• Gently try your brakes when first setting off to ensure they’re working properly. If they’ve built up corrosion, they may make a crunching or grinding noise for the first mile or so. If this persists, or you notice any vibration through the pedal, you may have warped brake discs.
  • Check that all of your lights are working properly. If possible, ask someone to help you with this (for example, checking that brake lights come on when you press the brakes). Alternatively, park in front of a reflective surface, such as a window, and you’ll be able to see the lights in your mirrors.
  • Check that your tyres have sufficient tread depth and no defects. The minimum legal tread depth in the UK is 1.6mm. You can easily check by inserting a 20p piece into a tyre groove. If the outer band of the coin is not obscured by the treadblock, they’re too low and illegal to use.
  • Ensure tyres are properly inflated. Under-inflated tyres increase fuel consumption and can affect the braking performance of your car. You’ll be able to find the recommended tyre pressures for your model in the owner’s handbook.

See our expert guide on how to pass an MOT test.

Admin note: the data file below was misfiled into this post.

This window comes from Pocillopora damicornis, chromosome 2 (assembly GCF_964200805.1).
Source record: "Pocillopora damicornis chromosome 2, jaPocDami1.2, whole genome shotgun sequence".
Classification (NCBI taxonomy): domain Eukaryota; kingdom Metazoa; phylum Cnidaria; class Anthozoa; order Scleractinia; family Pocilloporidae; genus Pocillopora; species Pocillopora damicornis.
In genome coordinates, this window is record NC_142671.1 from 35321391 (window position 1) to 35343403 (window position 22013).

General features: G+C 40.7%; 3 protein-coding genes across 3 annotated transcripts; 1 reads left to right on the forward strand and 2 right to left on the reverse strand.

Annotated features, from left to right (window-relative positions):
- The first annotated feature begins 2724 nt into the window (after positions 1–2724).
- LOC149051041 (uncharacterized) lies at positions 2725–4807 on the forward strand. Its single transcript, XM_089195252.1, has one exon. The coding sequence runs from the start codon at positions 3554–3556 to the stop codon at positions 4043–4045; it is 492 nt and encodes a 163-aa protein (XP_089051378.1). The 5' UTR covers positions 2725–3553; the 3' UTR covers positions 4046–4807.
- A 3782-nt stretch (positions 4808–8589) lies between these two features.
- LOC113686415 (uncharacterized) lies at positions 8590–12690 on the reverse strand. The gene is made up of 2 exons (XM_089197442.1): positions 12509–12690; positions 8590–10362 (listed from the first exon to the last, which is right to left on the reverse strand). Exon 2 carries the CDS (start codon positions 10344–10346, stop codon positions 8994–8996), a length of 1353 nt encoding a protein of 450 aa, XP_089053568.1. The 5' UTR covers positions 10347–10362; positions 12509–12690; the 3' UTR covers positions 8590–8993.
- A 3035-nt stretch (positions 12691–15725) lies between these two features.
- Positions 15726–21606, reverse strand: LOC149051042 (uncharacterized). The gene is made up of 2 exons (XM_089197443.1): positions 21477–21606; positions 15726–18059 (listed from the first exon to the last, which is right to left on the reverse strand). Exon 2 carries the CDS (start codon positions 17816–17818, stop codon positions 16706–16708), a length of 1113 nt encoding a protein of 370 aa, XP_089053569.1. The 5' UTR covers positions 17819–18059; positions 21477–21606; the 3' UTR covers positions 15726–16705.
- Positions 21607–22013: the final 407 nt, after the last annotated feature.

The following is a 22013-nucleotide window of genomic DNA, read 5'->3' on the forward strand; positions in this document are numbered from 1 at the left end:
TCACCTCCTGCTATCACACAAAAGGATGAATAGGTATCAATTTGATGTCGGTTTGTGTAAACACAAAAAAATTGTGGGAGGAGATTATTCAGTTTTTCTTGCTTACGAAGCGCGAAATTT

Many newer cars now have a tyre pressure monitor which will warn you when your tyres have lost pressure. Alternatively, you can check tyre pressures at most petrol stations, or buy a portable pressure gauge to use at home, from retailers such as Amazon or Halfords.

For peace of mind, many reputable garages (including IN’n’OUT Autocentres) will offer a free vehicle health check once you’re back on the road, meaning potential issues can be spotted before they turn into serious problems.


Use Which? Trusted Traders to find garages near you. Only garages that have passed an assessment by trading standards professionals, and also follow our Code of Conduct, can become Trusted Traders.


Maintain your tax and insurance

Finally, you’ll still need to keep your road tax and car insurance up to date to ensure your car is legal to use on the road.

You won’t need to keep your road tax up to date if you make a statutory off-road notification (SORN) – this enables you to claim back the value of any full months of tax remaining on the car, and you’ll no longer be obliged to insure it. To do this you need access to off-road parking, and you won’t be able to use your car at all – even for essential or emergency journeys.

Cancelling your insurance to save money during the lockdown isn’t recommended. Not only will you have to shop for a new policy before you get back behind the wheel, you also won’t be covered should your car get stolen or damaged while it’s parked.